Well, I only took in 20 animals for June, which IS lower than May’s total of 31, so I suppose that sorta kinda halfway makes it a slower month, right?
The bats, by the way, were Eastern reds, a male and a female, and were transferred and have already been released. I had them long enough, with DNR’s extension of my deadline for transfer, for the little rascals to totally change my perspective on bats and leave me actually wishing I didn’t need gloves to handle them.
The two oldest fawns have begun losing their spotted baby fur, giving them a really scruffy appearance at the moment. I’m calling the fearsome fivesome Genghis Khan and the Mongol Horde. They’re absurdly aggressive, and I spend a good deal of my time in the pen with them swearing at ‘em and fending off stray hooves. You can see them here enjoying a nice fresh watermelon
The flycatcher has been released; she stayed pretty close by for a couple of days and will still "talk" to me from the treetops every now and then.
The mystery bird, also released, turned out to be a blue grosbeak. When juvies look nothing like the adults, identifying birds can be a real guessing game!
The blue jay’s cellulitis developed into a nasty abscess that it took vet Shelley Baumann a half hour to drain, clean and irrigate - this despite the fact that we’d previously given him an antibiotic & steroid injections and oral antibiotics AND topical ointment on the injured eye. The good news is that while the eye still looks a bit rough, we don’t think his vision is impaired.
I still see the dovelies daily, and they’ve been joined by a third dove who stands back, aghast, when they come down to me. The expression on his face is priceless as he stares in horror at these two insane doves who willingly fly to a human!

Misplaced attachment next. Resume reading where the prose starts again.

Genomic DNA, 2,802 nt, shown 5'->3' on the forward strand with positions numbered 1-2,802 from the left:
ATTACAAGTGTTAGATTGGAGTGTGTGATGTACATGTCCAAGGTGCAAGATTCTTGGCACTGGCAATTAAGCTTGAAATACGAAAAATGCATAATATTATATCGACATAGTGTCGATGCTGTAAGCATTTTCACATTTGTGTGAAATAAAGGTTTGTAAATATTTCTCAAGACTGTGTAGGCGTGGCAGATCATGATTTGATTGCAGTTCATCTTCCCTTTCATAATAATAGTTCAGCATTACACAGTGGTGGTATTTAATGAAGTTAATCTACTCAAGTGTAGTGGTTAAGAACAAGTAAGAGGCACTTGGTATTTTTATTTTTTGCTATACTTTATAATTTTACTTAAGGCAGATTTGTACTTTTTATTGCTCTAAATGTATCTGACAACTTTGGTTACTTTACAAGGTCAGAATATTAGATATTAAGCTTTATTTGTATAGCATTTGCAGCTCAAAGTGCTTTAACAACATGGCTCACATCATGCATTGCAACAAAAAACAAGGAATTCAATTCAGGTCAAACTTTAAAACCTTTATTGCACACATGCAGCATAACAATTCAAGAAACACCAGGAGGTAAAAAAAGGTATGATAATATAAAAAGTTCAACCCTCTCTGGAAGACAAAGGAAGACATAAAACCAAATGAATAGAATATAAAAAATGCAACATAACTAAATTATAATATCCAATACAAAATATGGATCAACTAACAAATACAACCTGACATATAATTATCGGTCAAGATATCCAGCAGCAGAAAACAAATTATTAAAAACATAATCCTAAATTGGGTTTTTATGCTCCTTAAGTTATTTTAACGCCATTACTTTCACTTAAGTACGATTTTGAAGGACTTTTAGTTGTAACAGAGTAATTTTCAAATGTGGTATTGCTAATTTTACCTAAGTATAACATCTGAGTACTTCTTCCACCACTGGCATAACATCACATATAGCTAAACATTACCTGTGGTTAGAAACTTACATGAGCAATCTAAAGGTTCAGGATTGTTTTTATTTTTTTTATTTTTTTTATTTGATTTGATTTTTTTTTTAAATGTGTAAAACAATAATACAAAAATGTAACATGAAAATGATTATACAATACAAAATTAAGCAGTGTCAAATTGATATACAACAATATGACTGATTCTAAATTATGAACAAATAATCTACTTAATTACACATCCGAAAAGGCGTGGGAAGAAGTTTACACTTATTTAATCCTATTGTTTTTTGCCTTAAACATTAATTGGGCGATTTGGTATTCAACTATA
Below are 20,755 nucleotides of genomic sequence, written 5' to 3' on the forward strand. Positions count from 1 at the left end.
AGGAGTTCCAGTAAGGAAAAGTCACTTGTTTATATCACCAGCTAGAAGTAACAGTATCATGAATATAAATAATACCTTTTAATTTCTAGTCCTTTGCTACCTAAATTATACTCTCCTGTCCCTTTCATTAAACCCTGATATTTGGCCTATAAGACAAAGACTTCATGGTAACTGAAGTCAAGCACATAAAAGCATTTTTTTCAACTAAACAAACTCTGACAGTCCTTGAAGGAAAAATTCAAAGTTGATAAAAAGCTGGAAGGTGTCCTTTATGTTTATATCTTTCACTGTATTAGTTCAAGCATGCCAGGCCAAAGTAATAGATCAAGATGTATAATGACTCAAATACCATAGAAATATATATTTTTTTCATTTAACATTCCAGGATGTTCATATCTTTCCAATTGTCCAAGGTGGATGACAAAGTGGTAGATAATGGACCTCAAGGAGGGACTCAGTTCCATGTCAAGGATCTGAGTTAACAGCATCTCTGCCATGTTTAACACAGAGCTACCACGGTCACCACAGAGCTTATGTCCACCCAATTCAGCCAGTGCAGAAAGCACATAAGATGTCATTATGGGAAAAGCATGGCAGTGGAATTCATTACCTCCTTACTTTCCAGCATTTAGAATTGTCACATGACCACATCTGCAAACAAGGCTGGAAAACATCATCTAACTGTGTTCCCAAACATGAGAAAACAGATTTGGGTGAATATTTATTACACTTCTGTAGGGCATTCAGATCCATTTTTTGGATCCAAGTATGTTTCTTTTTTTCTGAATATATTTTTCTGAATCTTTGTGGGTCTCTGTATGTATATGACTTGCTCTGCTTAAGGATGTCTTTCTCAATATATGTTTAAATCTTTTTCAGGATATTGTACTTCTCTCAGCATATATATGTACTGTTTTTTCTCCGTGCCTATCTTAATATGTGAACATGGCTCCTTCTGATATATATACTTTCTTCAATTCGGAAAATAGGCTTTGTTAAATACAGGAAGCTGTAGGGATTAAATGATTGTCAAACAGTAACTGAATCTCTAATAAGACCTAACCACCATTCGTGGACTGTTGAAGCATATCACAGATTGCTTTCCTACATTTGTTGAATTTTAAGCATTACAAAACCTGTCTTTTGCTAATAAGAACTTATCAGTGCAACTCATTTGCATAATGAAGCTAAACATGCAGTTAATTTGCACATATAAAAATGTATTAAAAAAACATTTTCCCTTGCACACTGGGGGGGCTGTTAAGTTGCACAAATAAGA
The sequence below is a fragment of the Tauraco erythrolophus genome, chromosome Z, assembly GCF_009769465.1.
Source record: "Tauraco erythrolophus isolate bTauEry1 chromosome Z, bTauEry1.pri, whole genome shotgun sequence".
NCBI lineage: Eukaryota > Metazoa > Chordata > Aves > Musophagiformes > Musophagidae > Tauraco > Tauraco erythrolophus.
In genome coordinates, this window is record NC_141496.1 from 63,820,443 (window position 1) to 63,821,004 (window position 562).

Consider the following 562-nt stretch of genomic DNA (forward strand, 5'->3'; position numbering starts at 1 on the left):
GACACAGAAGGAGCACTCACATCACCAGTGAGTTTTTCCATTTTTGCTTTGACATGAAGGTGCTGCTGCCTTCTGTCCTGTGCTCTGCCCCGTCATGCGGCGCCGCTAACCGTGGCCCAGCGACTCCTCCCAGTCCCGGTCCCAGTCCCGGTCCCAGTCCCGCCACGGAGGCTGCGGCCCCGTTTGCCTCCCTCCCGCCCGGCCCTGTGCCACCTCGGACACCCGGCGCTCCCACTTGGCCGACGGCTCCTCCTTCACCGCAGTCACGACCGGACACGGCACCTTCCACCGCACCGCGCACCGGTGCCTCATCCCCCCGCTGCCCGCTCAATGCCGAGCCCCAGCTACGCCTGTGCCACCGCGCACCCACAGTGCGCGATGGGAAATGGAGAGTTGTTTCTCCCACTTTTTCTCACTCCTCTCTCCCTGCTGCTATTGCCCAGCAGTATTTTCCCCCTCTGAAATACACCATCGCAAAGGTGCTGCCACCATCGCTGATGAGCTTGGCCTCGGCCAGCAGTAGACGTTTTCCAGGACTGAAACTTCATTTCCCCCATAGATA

On June 20 I received a nestling Carolina wren, who quickly acquired the nickname Brat. This is what she looked like upon arrival...
..and this is Brat five days later...
..10 days after arrival...
...and today...amazing how quickly they develop, huh? Isn’t she a cutie, though?!
I also received two hatchling killdeer on June 26. Killdeer are stressy little birds, and one was already in pretty bad shape, but I was hopeful that I could pull them through, even though they hadn’t been with their parents long enough to learn to eat. (Killdeer, like ducks, are precocial, meaning that they hatch with their eyes open and begin to eat on their own upon hatching.) The problem is that killdeer, unlike other birds, eat day AND night, so I spent four sleepless nights feeding these birds every hour on the hour. Yep, for 4 days I had no sleep during the day and 45 minute naps interrupted by feedings all night. I was sleep deprived, stupid and not a particularly pleasant person to be around! And after all that effort, the poor birds still didn’t pull through...that’s one of the more heartbreaking aspects of wildlife rehab: when you know you’re doing everything possible to keep an animal alive, and your best efforts just aren’t good enough.
On June 30 I received what I thought was a nestling mocker, feathers still encased in keratin - hey, it was 9 p.m. when the bird came in; I was still struggling with severe sleep deprivation, and in the sickly yellow lights of the parking lot where I met the people, who drove all the way from north of Macon with the bird, he LOOKED like a mocker!